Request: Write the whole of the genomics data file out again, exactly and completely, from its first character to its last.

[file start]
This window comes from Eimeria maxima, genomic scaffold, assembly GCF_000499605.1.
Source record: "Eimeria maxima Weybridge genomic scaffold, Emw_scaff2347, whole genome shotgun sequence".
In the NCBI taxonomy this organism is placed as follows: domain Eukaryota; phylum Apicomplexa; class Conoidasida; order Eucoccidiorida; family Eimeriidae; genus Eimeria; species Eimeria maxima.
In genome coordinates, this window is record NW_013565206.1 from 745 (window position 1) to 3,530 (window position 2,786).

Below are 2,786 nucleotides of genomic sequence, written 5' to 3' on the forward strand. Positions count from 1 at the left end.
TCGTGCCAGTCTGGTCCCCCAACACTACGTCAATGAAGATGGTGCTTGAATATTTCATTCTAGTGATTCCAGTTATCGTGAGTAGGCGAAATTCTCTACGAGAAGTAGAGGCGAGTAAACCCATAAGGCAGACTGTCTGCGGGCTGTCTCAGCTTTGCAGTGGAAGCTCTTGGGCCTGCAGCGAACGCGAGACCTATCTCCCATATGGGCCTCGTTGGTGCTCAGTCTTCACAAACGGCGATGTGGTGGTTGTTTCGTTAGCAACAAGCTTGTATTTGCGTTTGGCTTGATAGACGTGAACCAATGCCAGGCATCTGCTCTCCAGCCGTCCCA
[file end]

This window comes from Eimeria maxima, genomic scaffold, assembly GCF_000499605.1.
Source record: "Eimeria maxima Weybridge genomic scaffold, Emw_scaff2347, whole genome shotgun sequence".
In the NCBI taxonomy this organism is placed as follows: domain Eukaryota; phylum Apicomplexa; class Conoidasida; order Eucoccidiorida; family Eimeriidae; genus Eimeria; species Eimeria maxima.
In genome coordinates, this window is record NW_013565206.1 from 745 (window position 1) to 3,530 (window position 2,786).

Below are 2,786 nucleotides of genomic sequence, written 5' to 3' on the forward strand. Positions count from 1 at the left end.
TCGTGCCAGTCTGGTCCCCCAACACTACGTCAATGAAGATGGTGCTTGAATATTTCATTCTAGTGATTCCAGTTATCGTGAGTAGGCGAAATTCTCTACGAGAAGTAGAGGCGAGTAAACCCATAAGGCAGACTGTCTGCGGGCTGTCTCAGCTTTGCAGTGGAAGCTCTTGGGCCTGCAGCGAACGCGAGACCTATCTCCCATATGGGCCTCGTTGGTGCTCAGTCTTCACAAACGGCGATGTGGTGGTTGTTTCGTTAGCAACAAGCTTGTATTTGCGTTTGGCTTGATAGACGTGAACCAATGCCAGGCATCTGCTCTCCAGCCGTCCCA